As an ophthalmologist he was one of the early adopters of the phacoemulsification technique in cataract surgery. He traveled around the world teaching the technique, honing his skills, and performing surgery. His travels abroad, military service and stewardship in the Methodist Church led him to pioneer an ophthalmic clinic in Kenya at a rural Methodist hospital. He orchestrated teams of ophthalmologists, nurses, and other volunteers to provide medical services, perform cataract surgery and deliver the gift of sight during these annual missions.
Once his children were out of college, he entered politics himself, as a candidate for the United States Congress on the notion that his career was that of a physician, but his elected duty would be to serve his community, state, and country. He ran for an open seat in a newly redrawn 5th Congressional District, and after being elected for three terms, he honored his self-imposed term-limit. He then ran for United States Senate with hopes of sending the first Republican since Reconstruction to represent Louisiana in the U.S. Senate. Being one of only a few physicians in federal office, he inspired other doctors to run for Congress, and he was always ready to lend his support. His greatest joy in representing the 5th Congressional District was not in D.C. but in the district itself, getting to know his constituents from all over Northeast and Central Louisiana. He knew no strangers and found his greatest fulfillment in listening to people’s stories and finding solutions to their problems. The number of people he came to know and impacted is beyond measure. His achievements during his time in Congress included funding for the four-lane U.S. Highway 165 that runs right through the heart of the 5th District and has become a vital artery for connecting North Louisiana to the rest of the state and beyond. He continued to practice medicine while in Congress and went to great lengths to keep his medical practice open and operating while fulfilling his obligations in Washington, D.C. He returned to his practice full time after his terms in Congress yet continued to support candidates and the greater political process throughout his life.
Upon retirement from medicine, Cooksey lived his remaining years at his farm in Caldwell Parish, a short drive from his hometown, finding his greatest joy in spending time visiting with friends and family at his cherished retreat. An avid reader, he amassed a vast library and had an unmatched knowledge of many facets of American and world history and current affairs. Cooksey may be remembered as a veteran, a doctor, a congressman, a pilot, a sportsman, a historian, a father, a grandfather, a mentor, a friend, but most of all he will be remembered for his genuine love and care for all people and fellowship with all he encountered. He was a listener and a storyteller. Chances are if you ever met him, he knew your name and if not, he knew your family or where you grew up. His love for his community will never be forgotten.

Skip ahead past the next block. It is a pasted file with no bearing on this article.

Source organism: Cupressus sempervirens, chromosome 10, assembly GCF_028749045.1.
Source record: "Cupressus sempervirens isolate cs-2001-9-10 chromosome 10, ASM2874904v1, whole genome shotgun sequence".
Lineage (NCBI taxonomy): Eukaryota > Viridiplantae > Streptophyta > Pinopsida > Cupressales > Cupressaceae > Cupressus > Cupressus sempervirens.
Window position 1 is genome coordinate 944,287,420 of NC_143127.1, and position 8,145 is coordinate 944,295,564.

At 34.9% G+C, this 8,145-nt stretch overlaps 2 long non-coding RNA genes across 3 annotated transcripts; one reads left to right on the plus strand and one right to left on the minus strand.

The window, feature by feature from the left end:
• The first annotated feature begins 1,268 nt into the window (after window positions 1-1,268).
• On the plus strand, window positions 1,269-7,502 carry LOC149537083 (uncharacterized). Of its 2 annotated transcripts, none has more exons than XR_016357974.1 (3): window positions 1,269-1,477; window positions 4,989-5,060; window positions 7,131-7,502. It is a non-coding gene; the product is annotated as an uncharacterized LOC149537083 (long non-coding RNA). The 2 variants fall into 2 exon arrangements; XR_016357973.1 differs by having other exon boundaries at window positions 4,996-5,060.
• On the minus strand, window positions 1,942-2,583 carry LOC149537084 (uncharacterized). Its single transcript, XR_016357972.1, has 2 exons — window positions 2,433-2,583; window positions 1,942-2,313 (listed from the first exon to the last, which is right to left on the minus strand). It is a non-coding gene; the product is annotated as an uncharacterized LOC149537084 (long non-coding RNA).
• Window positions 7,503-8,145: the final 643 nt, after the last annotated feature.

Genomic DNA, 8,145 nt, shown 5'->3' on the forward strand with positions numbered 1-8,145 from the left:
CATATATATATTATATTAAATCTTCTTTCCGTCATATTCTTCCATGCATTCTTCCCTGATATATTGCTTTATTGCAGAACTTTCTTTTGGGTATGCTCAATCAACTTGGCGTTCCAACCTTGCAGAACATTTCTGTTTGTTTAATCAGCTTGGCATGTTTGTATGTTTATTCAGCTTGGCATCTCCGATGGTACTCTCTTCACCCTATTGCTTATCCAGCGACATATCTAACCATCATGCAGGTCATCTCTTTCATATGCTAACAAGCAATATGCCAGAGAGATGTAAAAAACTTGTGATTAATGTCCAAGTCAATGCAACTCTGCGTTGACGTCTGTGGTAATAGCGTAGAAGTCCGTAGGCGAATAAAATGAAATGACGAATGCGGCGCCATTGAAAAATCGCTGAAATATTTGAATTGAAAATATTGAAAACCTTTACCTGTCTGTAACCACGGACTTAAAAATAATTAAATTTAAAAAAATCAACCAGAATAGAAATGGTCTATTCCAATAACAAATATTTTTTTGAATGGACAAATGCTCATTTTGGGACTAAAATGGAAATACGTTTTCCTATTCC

Cooksey is preceded in death by his parents Henry and Ruth Cooksey and survived by his wife Ann Grabill Cooksey; his children Karen Rose and her husband Tom, Carol Ann Casagrande and her husband Dominic, and Catherine Traylor and her husband Daniel; his grandchildren Sarah Rose, Grace Rose, Sophie Casagrande, Claire Casagrande, Charlotte Traylor, Lilly Traylor and Margot Traylor; his sister Betty Nethery and her husband Tom; his brother Hank Cooksey and his wife Marcia; and many nieces and nephews and grandnieces and grandnephews.
Honorary pallbearers are Dr. Richard Apt, Mr. Bo Auttonberry, Mr. Bob Brooks, Dr. Charles Campbell, Mr. Hank Cooksey,
Dr. Quentin Falgoust, Mr. Ralph Gossard, Mr. Sam Hanna, Jr., Dr. Howard John, Mr. Tom Nethery, Dr. Donald Palmisano, Mr. Frank Spooner, and Mr. Clifton Tarver.
In lieu of flowers, donations may be made the to the First United Methodist Church of Columbia, PO Box 178, Columbia, LA, 71418 or online at www.donorbox.org/columbia-methodist-church.
Services celebrating the life of Dr. Cooksey will be held at 10:30 AM, Friday, June 17, 2022, at First United Methodist Church, 501 Church Street, Columbia, Louisiana with a visitation on Thursday, June 16, 2022, from 4:00 to 6:00 PM at Riser and Son Funeral Home, 7131 Hwy 165, Columbia, Louisiana.
Thursday, June 16, 2022
4:00 - 6:00pm (Central time)
Riser Funeral Homes
Friday, June 17, 2022
Starts at 10:30am (Central time)
First United Methodist Chuch of Columbia